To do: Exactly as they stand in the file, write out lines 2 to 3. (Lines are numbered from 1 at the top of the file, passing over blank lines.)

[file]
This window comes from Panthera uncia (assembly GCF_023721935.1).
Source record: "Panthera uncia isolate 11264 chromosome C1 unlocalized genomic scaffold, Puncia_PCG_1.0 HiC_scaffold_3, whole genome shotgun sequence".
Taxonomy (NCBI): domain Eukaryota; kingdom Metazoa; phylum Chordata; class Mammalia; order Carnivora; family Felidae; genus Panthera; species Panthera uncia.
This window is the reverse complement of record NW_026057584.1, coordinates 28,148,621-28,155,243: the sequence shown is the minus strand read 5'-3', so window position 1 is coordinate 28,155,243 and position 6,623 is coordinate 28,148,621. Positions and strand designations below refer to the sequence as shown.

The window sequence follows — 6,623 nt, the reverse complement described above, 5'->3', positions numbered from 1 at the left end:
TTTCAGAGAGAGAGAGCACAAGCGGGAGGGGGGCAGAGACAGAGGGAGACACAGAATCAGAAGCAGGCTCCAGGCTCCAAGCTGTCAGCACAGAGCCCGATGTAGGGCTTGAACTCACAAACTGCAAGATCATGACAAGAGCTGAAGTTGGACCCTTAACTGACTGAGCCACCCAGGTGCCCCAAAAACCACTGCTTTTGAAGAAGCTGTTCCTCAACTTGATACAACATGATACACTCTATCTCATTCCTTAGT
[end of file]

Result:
Source record: "Panthera uncia isolate 11264 chromosome C1 unlocalized genomic scaffold, Puncia_PCG_1.0 HiC_scaffold_3, whole genome shotgun sequence".
Taxonomy (NCBI): domain Eukaryota; kingdom Metazoa; phylum Chordata; class Mammalia; order Carnivora; family Felidae; genus Panthera; species Panthera uncia.